In the purpose-built Anatomy Museum, displays were kept in large glass cabinets and were not accessible to students. The mezzanine floor housed the big Scott collection of Mäori and Moriori bones and was closed to students. Specimens from the museum were used in dissecting room classes but no regular classes were held in the Museum. Former students remember the Museum as rather forbidding, in part because its most significant use by them was during oral examinations. It was a Museum in the old-fashioned sense of the word, quiet, still and impressive, and it stayed that way right up until the 1970s. Wax models such as a series of dissected heads and necks of bewhiskered Edwardian gentleman, were made by Thomas H. Kelsey, a highly skilled modeller and artist. Most of his work was produced between 1927 and 1929, when improvements were carried out in the Museum. Better shelving, lighting and new museum jars were required to fill the teaching demands of several newly established clinical departments. Mr Kelsey worked under the supervision of Dr Durward and used special techniques, which he guarded well.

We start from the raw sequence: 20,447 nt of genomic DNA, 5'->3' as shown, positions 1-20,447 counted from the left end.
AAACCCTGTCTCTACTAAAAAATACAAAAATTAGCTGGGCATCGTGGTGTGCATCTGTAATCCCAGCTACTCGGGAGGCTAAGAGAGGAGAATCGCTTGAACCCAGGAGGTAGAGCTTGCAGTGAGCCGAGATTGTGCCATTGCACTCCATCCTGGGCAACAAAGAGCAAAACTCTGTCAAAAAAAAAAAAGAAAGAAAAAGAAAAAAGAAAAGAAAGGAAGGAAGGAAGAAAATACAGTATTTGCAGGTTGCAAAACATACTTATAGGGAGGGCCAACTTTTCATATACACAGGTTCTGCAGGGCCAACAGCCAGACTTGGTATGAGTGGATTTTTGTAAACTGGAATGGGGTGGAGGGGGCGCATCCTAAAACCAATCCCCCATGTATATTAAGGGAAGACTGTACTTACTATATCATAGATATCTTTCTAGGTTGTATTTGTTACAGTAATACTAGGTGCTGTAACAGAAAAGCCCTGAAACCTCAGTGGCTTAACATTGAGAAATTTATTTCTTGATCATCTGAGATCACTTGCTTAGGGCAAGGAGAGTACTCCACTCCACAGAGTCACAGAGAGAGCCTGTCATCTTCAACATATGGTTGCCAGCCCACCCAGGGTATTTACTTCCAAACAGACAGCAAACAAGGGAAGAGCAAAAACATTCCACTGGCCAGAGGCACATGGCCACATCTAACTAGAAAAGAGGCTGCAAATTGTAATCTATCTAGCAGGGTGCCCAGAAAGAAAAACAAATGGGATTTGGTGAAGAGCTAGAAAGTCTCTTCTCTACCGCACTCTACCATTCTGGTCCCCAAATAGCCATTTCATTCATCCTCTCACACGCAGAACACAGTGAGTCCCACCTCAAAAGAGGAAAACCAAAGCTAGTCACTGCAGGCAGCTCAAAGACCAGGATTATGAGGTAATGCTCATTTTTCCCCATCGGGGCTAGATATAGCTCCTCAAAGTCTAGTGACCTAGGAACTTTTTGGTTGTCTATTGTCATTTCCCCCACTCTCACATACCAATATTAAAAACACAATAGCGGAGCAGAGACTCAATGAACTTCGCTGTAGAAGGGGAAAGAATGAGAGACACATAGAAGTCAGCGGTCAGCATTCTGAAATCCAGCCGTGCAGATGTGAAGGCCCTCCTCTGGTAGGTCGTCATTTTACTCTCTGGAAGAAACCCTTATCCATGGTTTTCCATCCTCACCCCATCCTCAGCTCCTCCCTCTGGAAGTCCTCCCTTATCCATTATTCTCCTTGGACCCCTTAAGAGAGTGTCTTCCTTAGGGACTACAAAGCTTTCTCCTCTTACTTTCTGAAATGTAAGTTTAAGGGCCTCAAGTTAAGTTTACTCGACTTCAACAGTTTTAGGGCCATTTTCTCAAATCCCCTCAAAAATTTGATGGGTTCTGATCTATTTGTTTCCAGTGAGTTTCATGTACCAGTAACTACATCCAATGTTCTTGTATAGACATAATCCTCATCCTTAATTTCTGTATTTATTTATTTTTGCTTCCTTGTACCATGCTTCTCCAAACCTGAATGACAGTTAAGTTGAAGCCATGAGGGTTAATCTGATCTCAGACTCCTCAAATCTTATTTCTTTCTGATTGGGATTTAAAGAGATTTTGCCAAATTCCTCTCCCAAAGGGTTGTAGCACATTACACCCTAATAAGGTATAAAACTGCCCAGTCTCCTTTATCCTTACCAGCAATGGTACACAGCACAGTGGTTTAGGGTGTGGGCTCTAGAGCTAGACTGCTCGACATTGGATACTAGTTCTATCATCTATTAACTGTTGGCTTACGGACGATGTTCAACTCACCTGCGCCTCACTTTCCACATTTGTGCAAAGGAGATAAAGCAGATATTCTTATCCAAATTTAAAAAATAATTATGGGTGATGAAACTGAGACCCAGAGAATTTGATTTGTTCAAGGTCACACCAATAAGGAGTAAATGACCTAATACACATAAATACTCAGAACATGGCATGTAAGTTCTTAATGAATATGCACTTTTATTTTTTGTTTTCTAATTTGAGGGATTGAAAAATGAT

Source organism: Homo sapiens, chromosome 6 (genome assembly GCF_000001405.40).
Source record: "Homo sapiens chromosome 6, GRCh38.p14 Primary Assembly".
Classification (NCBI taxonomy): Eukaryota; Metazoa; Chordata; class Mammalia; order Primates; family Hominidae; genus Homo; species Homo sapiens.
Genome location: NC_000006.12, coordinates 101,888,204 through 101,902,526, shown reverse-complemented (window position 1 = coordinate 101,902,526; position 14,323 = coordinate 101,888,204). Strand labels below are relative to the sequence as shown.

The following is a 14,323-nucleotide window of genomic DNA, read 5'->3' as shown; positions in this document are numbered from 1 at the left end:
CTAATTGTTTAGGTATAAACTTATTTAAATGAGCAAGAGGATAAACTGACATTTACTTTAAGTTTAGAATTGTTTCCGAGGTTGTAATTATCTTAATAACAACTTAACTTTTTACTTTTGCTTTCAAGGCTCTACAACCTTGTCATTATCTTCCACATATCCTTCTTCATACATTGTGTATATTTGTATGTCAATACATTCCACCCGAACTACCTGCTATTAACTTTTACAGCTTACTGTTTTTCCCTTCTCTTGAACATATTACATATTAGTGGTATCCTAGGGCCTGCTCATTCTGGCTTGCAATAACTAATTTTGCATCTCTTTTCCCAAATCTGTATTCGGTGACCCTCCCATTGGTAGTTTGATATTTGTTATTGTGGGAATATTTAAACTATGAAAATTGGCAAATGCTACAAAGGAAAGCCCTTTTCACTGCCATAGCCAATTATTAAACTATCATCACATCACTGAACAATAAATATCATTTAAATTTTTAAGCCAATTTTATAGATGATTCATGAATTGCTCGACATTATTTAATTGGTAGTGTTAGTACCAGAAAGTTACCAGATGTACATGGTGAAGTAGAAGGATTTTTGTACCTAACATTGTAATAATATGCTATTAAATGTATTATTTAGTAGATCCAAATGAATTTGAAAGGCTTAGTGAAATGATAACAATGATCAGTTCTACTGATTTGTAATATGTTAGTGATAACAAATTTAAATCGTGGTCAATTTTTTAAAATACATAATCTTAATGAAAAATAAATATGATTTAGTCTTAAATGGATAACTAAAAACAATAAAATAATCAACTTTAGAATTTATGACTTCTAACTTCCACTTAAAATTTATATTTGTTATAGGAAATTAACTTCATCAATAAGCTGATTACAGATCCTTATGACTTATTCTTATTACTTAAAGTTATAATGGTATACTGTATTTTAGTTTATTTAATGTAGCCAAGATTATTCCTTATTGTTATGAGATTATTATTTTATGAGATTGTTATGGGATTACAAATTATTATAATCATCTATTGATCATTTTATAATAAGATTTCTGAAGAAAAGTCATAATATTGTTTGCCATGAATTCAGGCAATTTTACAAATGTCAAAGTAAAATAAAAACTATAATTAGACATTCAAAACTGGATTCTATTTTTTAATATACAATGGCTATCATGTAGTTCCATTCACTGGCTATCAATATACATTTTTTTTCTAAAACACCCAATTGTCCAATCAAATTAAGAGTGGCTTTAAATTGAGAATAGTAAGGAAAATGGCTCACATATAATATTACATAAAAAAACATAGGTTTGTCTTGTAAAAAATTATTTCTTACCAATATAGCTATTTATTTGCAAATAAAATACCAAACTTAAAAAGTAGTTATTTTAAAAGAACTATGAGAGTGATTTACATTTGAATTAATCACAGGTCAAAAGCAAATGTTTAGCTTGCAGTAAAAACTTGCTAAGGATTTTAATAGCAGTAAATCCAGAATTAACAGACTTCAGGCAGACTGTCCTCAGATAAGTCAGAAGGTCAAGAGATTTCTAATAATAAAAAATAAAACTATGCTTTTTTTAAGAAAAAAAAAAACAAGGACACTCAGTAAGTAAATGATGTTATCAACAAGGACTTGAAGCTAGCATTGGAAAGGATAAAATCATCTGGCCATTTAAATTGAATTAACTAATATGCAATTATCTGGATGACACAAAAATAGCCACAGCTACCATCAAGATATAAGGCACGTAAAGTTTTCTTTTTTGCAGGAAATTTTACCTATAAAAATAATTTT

Gowland would have reached the statutory retirement age of 65 in 1944, but he retired in 1943 when the Government decreed that the medical intake would be increased from 100 to 120 students per year. Gowland had previously reported overcrowding in his department, and when his protest at the latest increase was not supported by the University Council, he resigned.
William Edgar Adams did his MSc at Otago and then went on to do medicine as a student of Professor Gowland. He worked as a senior demonstrator at Otago and was later lecturer at Leeds University. He returned to New Zealand to take over the Chair of Anatomy when Gowland resigned. Adams was Head of Department from 1944 until 1969 when he was appointed Dean. His research field was neurology and this led to a series of plaster models of brain dissections in the Museum. He was a traditionalist and maintained the Department and its Museum much as it was under Gowland. During this period, though, the subject of Anatomy began to be taught to students other than medical students, starting with those from physical education and dentistry. Although women had been admitted to the University from its inception, women medical graduates, the first of whom was Emily Siedeberg in 1896, were rare in the early years. It was not until the 1950s that significant numbers, about 10 per cent, regularly appeared in Anatomy classes.